Also read the advice on: How to collect and store a stool sample

Sputum Sample collection

  1. Ideally, collect the first early morning sputum
  2. Rinse your mouth with water to reduce the likelihood of contamination from mouth flora. If you wear dentures, please remove them before rinsing
  3. Breathe deeply several times and cough hard to bring up sputum from deep in your lungs. Spit the sputum directly into the sterile bottle provided. (We require that your sputum comes from coughing deeply. Spitting saliva into the container is not adequate!)
  4. Carefully screw the container lid back on tightly. Make sure that the lid is on evenly; otherwise the sputum may leak out
  5. Ensure the container is correctly labelled either using an addressograph label or manually writing the required information (name/D.O.B/ward or GP surgery/date).

The sample should be delivered to the laboratory as soon as possible after completion of the collection. This can be done directly through the transport system available at your GP surgery. If the sample cannot be delivered to the laboratory within one to two hours, it should be refrigerated.

Collection of self-taken vaginal swabs

Microbiology - Bacteriology Swab Analysis

  1. Wash hands with soap and water. Rinse and dry
  2. It is important to maintain a comfortable balance during the collection procedure
  3. Twist the cap to break the seal. Do not use if seal is broken or damaged. Pull the cap with attached swab off the tube. Do not touch the soft tip or lay the swab down. If you touch or drop the swab, discard it and request a replacement
  4. Hold the swab by the cap with one hand so the swab tip is pointing toward you
  5. With your other hand, gently spread the skin outside the vagina. Insert the tip of the swab into the vaginal opening. Point the tip toward your lower back and relax your muscles
  6. Gently slide the swab no more than two inches into the vagina. If the swab does not slide easily, gently rotate the swab as you push. If it is still difficult, do not attempt to continue and consult your clinician. Make sure the swab touches the walls of the vagina so that moisture is absorbed by the swab
  7. Rotate the swab for 10-15 seconds
  8. Withdraw the swab without touching the skin. Place the swab in the tube and cap securely
  9. Ensure the container is correctly labelled either using an addressograph label or manually writing the required informatioi (name/D.O.B/ward or GP surgery/date).

The sample should be delivered to the laboratory as soon as possible after completion of the collection. This can be done directly or through the transport system available at your GP surgery. If the sample cannot be delivered to the laboratory within one to two hours, it should be refrigerated.

Urine for TB collection

When a urine sample for TB culture is requested, it is necessary to perform an “Early Morning Urine” (EMU.)

The first, whole urine of the day should be collected over 3 consecutive days into a TB urine container. This is available from Pathology reception; Telephone 01253 300000, extention 6847.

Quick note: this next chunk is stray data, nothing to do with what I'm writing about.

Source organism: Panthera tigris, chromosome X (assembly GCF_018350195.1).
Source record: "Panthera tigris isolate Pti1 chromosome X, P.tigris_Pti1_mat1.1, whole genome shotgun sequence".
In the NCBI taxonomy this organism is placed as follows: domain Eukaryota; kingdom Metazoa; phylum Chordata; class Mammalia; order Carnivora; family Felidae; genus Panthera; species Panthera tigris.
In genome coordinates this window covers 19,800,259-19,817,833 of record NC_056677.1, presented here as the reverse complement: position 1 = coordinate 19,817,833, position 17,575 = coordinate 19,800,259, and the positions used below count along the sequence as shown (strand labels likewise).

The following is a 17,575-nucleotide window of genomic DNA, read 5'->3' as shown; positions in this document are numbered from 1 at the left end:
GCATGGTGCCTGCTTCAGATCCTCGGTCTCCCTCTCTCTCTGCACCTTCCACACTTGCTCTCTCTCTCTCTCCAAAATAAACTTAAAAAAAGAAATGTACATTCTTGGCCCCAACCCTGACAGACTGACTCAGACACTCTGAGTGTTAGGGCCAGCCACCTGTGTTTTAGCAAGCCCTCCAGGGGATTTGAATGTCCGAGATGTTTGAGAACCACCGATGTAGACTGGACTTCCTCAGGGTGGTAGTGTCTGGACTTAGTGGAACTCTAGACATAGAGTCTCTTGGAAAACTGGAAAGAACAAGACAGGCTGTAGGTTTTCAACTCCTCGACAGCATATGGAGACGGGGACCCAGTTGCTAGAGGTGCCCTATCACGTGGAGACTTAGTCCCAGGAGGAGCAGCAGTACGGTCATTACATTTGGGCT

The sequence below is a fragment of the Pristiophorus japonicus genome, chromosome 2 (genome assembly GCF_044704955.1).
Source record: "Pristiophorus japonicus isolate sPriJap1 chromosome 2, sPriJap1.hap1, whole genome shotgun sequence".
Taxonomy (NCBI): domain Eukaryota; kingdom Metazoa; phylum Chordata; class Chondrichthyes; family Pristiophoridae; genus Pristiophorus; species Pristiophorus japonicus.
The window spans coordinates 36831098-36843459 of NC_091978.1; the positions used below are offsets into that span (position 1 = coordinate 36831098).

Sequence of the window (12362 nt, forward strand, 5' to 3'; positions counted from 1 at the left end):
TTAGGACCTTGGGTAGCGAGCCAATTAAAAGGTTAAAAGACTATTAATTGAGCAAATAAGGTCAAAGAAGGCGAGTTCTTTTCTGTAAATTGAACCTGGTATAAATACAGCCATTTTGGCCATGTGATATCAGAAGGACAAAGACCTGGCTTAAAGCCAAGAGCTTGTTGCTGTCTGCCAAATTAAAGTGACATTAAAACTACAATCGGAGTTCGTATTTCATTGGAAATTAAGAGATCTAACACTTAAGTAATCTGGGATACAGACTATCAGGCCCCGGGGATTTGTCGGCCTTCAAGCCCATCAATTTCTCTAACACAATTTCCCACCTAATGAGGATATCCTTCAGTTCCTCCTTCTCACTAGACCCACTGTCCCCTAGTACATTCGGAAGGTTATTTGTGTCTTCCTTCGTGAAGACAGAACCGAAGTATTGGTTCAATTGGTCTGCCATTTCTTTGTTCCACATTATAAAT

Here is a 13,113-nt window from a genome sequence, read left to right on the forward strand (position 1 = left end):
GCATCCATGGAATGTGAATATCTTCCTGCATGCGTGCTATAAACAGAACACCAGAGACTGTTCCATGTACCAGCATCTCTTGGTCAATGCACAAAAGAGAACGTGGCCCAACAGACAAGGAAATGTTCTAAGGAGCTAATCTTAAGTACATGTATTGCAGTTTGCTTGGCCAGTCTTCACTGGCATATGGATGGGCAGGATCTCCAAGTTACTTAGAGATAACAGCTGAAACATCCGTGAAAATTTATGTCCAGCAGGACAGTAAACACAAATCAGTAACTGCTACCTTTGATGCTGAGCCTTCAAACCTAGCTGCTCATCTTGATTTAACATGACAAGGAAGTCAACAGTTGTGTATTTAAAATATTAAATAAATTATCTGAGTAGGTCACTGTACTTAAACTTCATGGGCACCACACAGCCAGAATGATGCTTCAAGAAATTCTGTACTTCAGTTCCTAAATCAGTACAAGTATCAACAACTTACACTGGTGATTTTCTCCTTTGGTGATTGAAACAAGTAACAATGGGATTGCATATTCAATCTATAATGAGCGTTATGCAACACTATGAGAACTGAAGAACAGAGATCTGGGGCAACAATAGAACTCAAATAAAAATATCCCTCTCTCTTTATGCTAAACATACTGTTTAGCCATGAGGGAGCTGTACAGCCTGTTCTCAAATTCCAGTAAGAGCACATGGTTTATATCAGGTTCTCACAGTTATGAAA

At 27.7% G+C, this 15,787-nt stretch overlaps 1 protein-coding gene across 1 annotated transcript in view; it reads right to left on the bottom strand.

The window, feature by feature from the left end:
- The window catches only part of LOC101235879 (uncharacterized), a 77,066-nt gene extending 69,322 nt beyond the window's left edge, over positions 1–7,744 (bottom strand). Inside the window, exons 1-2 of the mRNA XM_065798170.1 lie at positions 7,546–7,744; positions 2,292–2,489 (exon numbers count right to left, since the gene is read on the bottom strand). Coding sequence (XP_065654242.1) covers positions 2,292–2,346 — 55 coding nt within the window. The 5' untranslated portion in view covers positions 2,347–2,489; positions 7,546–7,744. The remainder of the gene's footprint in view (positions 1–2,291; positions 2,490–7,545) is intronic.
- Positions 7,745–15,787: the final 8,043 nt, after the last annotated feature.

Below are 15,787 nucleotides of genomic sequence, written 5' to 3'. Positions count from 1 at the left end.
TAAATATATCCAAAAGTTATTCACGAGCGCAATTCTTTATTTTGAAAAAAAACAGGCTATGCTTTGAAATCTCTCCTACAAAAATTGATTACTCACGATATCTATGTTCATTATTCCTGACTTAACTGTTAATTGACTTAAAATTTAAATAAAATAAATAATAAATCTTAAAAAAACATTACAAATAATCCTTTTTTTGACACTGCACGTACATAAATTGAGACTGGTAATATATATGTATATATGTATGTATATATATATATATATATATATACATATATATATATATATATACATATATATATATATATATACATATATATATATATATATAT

Microbiology - Bacteriology Department

The sample should be kept refrigerated during the collection period, or as cool as possible to prevent bacterial overgrowth.

The sample should be delivered to the laboratory as soon as possible after completion of the collection. This can be done directly or through the transport system available at your GP surgery.

Ensure that a request card accompanies the sample container and that the container itself is labelled with the required information (name/d.o.b/GP/ward location etc’).

NB. Results may take between six to eight weeks.

Always make sure that you label any specimen container with:

  • First name
  • Last name
  • Date of birth
  • Reference or hospital number (if you have one)
  • Nature of the specimen (such as urine, faeces etc)
  • Date and time the specimen was taken.

Quality Assurance

The department is committed to the provision of a fast, accurate and high quality service to all users. We participate in the National External Quality Assessment Scheme (NEQAS) in the following distributions:

  • General Bacteriology
  • AAFB microscopy
  • Faecal parasitology
  • Mycology.

The department is registered with the HPC for the training of Biomedical Scientists and through the medium of open evenings and outside events promotes the profession to prospective entrants.

Laboratory Location and Working Hours

The Microbiology Department is found on the second floor of the Pathology Department which is located in Area 2 at the end of the main corridor next to the East Park Drive entrance.

Core hours: 

Monday – Friday, 8.00am to 8.00pm.

Weekends:  8.00am – 6.00 pm.

The laboratory provides a 24 hour / seven-day-a-week service; the Bacteriology Department runs an emergency on-call service between 8pm and 8am, weekday nights and 6pm and 8am weekend nights.

The out of hours service provides cover for “clinical emergencies only” requested by hospital clinicians. This includes C.S.F. and sterile fluids. At the discretion of the Consultants other requests can be handled during these hours.

The Consultant Microbiologists take part in a clinical on call rota covering both clinical and control of infection advice.